9% of UK clothing retailers currently exhibit early warning signs that they are at risk of going insolvent according to latest research by Moore Stephens Out of 35,078 fashion retailers analysed, 6,580 are showing early signs of financial distress, which can include a large fall in revenue and poor payment history.
Falling consumer spending and increased payroll costs have compounded the pressure fashion retailers have felt from the increased dominance of online retailers.
Consumer spending was at its lowest level for five years in 2017, with online spending making up a greater proportion of that spending than ever before. Rising business rates (estimated to cost businesses an extra £5 billion by 2021-22) has meant many fashion retailers have increased prices or lowered profit margins to meet these costs. This has been worsened by an increase in staff costs after the introduction of the National Living Wage. However, online-only retailers have been largely shielded from both of these costs.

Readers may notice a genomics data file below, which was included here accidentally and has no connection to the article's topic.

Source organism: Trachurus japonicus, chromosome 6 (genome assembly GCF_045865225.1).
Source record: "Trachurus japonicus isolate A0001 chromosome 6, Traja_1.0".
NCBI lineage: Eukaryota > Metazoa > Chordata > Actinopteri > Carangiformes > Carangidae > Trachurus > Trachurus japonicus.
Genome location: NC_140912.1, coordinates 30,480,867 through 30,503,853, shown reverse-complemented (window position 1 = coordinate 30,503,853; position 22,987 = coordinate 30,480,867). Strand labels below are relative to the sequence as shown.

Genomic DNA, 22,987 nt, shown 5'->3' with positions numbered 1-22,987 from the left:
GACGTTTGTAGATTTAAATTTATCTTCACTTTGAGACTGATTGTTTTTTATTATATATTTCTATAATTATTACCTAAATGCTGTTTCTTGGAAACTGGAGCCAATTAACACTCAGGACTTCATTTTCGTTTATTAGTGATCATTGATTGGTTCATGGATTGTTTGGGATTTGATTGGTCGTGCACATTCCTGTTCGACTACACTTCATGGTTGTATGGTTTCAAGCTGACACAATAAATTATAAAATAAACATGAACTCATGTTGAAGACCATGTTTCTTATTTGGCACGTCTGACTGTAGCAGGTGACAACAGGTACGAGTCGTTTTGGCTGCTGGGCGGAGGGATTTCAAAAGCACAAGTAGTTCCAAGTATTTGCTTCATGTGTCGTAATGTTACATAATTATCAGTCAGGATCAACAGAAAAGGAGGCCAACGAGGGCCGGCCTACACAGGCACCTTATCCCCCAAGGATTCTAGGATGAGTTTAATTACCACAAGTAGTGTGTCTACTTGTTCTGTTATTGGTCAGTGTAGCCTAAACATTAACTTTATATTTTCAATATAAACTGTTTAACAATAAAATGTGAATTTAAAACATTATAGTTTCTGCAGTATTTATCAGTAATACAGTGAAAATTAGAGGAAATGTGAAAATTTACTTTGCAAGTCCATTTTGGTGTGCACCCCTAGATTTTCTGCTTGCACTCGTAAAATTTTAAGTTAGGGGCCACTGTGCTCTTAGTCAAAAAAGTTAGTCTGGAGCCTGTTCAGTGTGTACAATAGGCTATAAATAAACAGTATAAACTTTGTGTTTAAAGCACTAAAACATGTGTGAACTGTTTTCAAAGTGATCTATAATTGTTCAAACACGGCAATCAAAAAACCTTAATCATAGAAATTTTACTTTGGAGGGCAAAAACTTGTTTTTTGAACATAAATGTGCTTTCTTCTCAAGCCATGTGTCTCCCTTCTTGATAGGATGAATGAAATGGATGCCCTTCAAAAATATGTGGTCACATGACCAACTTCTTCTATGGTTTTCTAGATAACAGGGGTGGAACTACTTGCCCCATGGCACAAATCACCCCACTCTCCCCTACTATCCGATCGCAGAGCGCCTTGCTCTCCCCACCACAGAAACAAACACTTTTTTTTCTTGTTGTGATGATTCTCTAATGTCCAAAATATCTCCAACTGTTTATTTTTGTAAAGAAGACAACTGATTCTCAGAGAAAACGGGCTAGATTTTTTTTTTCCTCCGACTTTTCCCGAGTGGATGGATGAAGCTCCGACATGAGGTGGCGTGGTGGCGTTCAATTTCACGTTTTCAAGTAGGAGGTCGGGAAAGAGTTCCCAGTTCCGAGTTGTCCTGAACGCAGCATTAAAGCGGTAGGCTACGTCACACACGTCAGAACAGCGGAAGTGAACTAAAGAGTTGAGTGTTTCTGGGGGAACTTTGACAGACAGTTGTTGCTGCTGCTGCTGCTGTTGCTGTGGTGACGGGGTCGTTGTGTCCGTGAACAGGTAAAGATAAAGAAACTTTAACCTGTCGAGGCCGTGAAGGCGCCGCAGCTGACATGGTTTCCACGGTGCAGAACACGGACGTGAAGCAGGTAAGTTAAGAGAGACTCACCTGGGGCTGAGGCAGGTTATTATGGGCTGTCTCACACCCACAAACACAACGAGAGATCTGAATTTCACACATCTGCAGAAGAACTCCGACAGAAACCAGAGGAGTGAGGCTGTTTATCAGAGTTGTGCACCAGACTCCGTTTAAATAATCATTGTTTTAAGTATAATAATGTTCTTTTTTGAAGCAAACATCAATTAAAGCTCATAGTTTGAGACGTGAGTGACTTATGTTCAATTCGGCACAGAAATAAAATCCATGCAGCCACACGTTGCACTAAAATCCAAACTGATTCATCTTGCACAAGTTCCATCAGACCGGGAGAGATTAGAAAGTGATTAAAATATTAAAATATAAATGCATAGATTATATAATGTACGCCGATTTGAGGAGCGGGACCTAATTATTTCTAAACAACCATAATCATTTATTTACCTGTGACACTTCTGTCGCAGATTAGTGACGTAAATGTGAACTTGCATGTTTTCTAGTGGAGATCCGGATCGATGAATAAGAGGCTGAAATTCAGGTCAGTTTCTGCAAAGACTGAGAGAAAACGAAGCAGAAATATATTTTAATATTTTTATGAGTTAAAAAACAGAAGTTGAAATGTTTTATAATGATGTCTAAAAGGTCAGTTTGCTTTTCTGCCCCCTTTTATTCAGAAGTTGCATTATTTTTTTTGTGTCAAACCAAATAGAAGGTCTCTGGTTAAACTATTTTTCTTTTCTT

Last month, East were the latest high profile fashion retailer to enter insolvency, following on from Jaeger and Store Twenty One in the past 12 months. Over the last month, Debenhams was forced to issue a profits warning after poor Christmas trading and House of Fraser has entered negotiations on store rents in an attempt to reduce their costs.
Jeremy Willmont, Head of Restructuring and Insolvency at Moore Stephens, said: “Clothing retailers have faced some of the most difficult trading conditions since the recession in the past year. Fashion retailers have been hit by the perfect storm of rising costs, falling consumer spending and increased competition. All three have heaped pressure onto revenue and made profit margins difficult to maintain.”
“The increasing popularity of online-only retailers, who have more manageable bills for business rates and lower payroll, means that many fashion retailers will need to improve their ‘bricks and clicks’ offering if they are to thrive. Businesses that are able to adapt to changing trends and preferences will put themselves in a much better position to not only avoid insolvency, but to flourish.”